Carvaka, aka: Cārvāka; 7 Definition(s)
Carvaka means something in Hinduism, Sanskrit, Marathi. If you want to know the exact meaning, history, etymology or English translation of this term then check out the descriptions on this page. Add your comment or reference to a book if you want to contribute to this summary article.
Alternative spellings of this word include Charvaka.
Shaivism (Shaiva philosophy)
Cārvāka (चार्वाक) is the name of an Āgama or Tantra mentioned in the Kakṣapuṭatantra verse 1.5-7.—“At a previous time, when Pārvatī asked him, Śaṅkara told of the attainments of vidyā in the wide worldly life, in various ways. I observed each teaching taught also by the troops of Gods, Siddhas (those who have attained supernatural power), Munis (saints), Deśikas (spiritual teachers), and Sādhakas (tantric practicioners). They are [, for example]: Cārvāka... I shall carefully extract all the above-mentioned āgamas, which are transmitted from mouth to mouth, like butter extracted from coagulated milk”.Source: Shodhganga: Mantra-sādhana: Chapter One of the Kakṣapuṭatantra
Shaiva (शैव, śaiva) or Shaivism (śaivism) represents a tradition of Hinduism worshiping Shiva as the supreme being. Closely related to Shaktism, Shaiva literature includes a range of scriptures, including Tantras, while the root of this tradition may be traced back to the ancient Vedas.
Purana and Itihasa (epic history)
1) Cārvāka (चार्वाक).—A Rākṣasa, who was a close friend of Duryodhana. The following story is told about how he happened to become Duryodhana’s friend.
In the Kṛtayuga this Rākṣasa did tapas to please Brahmā at Badaryāśrama, and Brahmā gave him the boon that he would be safe from all beings. Then he went round the world troubling brahmins, who, at last sought refuge in Brahmā, and he pacified them with the assurance that Cārvāka would become a friend of Duryodhana when he would insult Brahmins and be reduced to ashes in the fire of their anger.
Accordingly Cārvāka became a friend of Duryodhana. When, after the great war, Dharmaputra entered Hastināpura with his followers thousands of brahmins gathered around and blessed him. Cārvāka also disguised as a brahmin came there and condemning Dharmaputra as an enemy of his own people cursed him. The brahmins recognised him and cursed him to ashes. (Mahābhārata Śānti Parva, Chapters 38, 39).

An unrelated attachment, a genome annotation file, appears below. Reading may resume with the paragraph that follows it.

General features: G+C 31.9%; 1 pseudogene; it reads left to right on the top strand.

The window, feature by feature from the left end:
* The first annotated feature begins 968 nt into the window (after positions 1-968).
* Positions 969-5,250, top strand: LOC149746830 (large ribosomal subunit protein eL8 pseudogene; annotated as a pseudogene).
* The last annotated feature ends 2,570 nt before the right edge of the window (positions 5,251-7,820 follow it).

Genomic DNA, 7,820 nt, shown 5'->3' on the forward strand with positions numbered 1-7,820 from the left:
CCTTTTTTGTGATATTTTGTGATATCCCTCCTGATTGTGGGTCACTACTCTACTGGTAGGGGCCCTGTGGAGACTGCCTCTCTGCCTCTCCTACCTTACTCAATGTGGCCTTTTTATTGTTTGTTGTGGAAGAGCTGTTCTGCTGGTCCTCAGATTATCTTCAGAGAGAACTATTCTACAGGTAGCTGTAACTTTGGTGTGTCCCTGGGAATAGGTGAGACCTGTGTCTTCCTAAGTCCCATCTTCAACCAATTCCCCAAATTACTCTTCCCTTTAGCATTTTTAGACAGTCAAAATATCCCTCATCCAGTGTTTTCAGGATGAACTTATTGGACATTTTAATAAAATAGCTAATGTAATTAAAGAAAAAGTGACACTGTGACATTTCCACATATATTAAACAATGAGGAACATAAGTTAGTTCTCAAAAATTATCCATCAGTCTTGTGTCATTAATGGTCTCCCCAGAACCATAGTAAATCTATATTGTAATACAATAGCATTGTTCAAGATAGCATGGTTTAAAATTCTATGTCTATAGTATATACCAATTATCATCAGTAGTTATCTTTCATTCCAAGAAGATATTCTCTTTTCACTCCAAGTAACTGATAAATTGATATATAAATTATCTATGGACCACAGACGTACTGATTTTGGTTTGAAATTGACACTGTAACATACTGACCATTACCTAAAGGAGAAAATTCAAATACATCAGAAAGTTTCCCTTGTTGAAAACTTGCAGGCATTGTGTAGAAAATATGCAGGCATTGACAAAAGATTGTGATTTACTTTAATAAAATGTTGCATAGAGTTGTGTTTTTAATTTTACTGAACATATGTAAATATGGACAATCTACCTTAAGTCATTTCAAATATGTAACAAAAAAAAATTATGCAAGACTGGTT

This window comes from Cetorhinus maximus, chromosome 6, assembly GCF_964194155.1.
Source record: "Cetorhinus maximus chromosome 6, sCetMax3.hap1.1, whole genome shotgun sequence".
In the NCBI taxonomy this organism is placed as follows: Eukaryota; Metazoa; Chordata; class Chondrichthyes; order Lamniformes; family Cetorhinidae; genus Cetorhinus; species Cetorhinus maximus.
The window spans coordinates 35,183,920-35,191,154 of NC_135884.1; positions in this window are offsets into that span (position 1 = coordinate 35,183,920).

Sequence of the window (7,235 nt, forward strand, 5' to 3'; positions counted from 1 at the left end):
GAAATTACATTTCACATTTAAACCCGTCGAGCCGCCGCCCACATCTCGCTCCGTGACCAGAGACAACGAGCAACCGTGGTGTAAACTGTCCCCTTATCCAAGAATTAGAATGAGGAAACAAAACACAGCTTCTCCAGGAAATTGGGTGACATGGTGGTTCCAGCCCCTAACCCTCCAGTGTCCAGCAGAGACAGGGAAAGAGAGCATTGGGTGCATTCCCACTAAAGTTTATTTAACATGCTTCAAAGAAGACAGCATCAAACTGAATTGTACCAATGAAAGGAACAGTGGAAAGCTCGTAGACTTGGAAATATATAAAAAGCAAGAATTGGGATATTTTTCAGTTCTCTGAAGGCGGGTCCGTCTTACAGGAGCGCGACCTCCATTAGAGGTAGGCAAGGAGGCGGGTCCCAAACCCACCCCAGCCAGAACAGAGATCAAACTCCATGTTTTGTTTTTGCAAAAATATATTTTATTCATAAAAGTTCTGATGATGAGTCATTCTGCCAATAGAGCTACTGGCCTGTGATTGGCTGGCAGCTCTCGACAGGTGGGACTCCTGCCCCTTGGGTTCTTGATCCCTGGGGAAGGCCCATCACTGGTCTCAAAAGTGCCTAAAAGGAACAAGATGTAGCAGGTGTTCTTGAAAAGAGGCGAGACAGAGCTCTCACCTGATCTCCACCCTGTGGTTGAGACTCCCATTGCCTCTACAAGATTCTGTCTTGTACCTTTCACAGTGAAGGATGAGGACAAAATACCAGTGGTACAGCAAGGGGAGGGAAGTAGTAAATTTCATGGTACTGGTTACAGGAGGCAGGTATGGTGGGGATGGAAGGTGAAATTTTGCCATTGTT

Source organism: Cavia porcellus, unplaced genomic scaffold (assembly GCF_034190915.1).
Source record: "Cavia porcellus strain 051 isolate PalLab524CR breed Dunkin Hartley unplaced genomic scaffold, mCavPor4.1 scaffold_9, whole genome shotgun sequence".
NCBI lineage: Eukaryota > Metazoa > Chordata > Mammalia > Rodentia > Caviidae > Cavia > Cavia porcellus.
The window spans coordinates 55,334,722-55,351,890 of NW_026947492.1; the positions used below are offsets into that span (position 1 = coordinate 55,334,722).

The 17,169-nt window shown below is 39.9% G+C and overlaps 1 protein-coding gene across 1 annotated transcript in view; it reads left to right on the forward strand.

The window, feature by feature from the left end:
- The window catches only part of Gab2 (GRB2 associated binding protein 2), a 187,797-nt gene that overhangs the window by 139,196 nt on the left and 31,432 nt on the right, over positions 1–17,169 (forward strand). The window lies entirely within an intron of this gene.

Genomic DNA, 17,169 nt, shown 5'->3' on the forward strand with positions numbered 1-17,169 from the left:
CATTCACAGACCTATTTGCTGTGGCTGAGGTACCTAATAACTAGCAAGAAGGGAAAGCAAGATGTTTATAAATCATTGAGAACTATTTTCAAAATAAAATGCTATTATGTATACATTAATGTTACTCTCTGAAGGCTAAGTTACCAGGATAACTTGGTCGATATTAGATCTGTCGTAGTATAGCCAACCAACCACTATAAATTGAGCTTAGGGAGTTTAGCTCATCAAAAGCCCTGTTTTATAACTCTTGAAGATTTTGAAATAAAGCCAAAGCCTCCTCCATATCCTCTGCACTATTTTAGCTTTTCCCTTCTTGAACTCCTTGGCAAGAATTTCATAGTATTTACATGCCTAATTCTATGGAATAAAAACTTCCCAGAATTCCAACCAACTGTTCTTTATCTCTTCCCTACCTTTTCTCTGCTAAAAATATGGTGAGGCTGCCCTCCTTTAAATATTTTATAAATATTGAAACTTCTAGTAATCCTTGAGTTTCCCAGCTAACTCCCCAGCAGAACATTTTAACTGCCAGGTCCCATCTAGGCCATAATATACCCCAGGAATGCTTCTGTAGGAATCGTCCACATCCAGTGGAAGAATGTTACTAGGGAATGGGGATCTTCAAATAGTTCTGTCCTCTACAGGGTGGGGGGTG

2) Cārvāka (चार्वाक).—Certain Sanskrit texts refer to another Cārvāka, a philosopher in ancient India. He was an atheist. He controverted in a powerful manner the belief in the existence of heaven and hell after death.Source: archive.org: Puranic Encyclopaedia
The Purana (पुराण, purāṇas) refers to Sanskrit literature preserving ancient India’s vast cultural history, including historical legends, religious ceremonies, various arts and sciences. The eighteen mahapuranas total over 400,000 shlokas (metrical couplets) and date to at least several centuries BCE.
General definition (in Hinduism)
Cārvāka (चार्वाक).—A Rākṣasa, who was a close friend of Duryodhana. He took the form of a brāhmaṇa and tried to condemn Yudhiṣṭhira as an enemy of the people. He was recognized by the brāhmaṇas who then chanted mantras turning him into ashes.Source: ISKCON Press: Glossary
Languages of India and abroad
cārvāka (चार्वाक).—m (S) An atheist or infidel of a certain form. His main tenets are The eternity of the present succession of causes and effects, the non-existence of a future state, and that death is the only mōkṣa or emancipation. Ex. kiṃ vēdāntāpuḍhēṃ cā0 || kiṃ śaṅkarāpuḍhēṃ maśyaka ||.Source: DDSA: The Molesworth Marathi and English Dictionary
cārvāka (चार्वाक).—m An atheist.Source: DDSA: The Aryabhusan school dictionary, Marathi-English
Marathi is an Indo-European language having over 70 million native speakers people in (predominantly) Maharashtra India. Marathi, like many other Indo-Aryan languages, evolved from early forms of Prakrit, which itself is a subset of Sanskrit, one of the most ancient languages of the world.
Cārvāka (चार्वाक).—[cāruḥ lokasaṃmato vākovākyaṃ yasya, pṛṣo° Tv.]
1) Name of a sophistical philosopher (said to have been a pupil of Brihaspati), who propounded the grossest form of atheism or materialism (for a summary of the doctrines of Chārvāka; see Sarva. S.1.).